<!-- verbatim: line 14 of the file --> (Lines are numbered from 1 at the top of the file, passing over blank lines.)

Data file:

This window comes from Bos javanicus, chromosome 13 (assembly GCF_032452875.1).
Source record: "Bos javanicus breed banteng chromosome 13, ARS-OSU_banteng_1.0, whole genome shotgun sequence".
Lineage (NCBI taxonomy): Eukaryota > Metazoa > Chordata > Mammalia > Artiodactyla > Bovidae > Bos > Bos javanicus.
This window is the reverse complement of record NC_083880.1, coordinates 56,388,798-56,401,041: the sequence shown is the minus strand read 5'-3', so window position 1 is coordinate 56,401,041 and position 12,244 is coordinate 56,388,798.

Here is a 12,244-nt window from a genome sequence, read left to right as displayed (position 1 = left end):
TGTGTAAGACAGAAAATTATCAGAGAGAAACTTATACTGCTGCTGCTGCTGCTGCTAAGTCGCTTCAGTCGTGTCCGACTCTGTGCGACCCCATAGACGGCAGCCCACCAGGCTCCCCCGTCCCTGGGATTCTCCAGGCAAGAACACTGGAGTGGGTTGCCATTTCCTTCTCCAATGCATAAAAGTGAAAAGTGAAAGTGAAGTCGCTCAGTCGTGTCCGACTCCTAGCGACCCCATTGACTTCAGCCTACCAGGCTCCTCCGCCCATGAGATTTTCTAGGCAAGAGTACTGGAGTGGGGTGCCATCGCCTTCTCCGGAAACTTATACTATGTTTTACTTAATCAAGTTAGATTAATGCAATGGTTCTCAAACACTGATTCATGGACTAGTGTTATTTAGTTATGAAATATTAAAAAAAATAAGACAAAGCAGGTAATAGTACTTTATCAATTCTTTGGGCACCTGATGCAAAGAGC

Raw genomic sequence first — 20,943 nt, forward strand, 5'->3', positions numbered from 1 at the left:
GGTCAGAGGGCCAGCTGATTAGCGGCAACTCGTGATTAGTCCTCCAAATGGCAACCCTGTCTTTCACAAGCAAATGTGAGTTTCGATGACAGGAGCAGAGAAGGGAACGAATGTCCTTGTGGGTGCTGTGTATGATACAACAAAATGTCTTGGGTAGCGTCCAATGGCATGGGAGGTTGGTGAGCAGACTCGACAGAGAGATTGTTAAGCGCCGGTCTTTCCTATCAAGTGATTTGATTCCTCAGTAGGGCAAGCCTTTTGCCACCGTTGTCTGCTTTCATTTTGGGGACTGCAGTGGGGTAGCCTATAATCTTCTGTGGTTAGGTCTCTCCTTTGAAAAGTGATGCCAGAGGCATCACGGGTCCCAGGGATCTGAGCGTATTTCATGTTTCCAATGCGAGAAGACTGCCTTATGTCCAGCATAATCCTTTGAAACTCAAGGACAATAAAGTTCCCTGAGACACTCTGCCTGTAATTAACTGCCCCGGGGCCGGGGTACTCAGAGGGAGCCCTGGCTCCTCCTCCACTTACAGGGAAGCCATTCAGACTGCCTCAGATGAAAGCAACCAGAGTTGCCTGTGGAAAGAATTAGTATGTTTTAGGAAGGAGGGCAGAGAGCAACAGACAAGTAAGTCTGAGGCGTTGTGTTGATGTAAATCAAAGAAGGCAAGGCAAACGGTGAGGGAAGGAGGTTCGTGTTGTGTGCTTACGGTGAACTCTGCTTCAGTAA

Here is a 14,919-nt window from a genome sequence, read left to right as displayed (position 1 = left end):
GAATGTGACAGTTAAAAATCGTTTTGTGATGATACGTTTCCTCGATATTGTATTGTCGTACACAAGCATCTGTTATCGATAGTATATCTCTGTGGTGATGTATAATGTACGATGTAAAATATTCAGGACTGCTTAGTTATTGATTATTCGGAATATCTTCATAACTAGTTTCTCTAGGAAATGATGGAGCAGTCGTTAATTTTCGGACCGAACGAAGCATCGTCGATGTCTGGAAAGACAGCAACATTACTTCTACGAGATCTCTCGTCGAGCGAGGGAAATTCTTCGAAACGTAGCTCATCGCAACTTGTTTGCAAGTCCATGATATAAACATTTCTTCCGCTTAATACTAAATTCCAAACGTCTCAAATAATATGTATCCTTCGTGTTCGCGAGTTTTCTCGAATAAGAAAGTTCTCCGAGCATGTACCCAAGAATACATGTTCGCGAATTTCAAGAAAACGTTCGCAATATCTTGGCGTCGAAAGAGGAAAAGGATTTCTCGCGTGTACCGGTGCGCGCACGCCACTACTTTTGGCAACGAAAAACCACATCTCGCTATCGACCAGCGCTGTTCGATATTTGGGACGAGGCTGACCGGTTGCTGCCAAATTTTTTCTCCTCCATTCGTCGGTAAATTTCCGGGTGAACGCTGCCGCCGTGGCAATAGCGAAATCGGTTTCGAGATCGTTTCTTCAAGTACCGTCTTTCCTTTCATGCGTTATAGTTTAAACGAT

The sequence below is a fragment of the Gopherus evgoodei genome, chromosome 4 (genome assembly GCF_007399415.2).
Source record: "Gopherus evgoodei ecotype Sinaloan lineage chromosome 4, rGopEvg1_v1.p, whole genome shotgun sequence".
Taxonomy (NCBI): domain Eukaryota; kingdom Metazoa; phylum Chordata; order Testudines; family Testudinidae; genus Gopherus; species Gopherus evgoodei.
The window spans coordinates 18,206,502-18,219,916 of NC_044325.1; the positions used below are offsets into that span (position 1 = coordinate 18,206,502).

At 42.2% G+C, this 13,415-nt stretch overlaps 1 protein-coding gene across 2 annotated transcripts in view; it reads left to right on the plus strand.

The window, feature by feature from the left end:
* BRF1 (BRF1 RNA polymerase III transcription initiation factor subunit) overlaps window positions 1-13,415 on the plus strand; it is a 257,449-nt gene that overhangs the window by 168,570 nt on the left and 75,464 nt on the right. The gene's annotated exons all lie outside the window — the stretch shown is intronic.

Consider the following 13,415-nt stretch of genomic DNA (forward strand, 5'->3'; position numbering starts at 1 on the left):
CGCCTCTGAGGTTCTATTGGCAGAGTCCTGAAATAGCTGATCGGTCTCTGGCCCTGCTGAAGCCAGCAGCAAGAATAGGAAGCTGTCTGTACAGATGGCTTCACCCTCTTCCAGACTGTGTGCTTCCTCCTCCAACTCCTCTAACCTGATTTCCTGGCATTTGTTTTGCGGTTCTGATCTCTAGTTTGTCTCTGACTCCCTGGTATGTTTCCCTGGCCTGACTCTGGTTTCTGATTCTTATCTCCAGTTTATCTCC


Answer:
The window spans coordinates 18,206,502-18,219,916 of NC_044325.1; the positions used below are offsets into that span (position 1 = coordinate 18,206,502).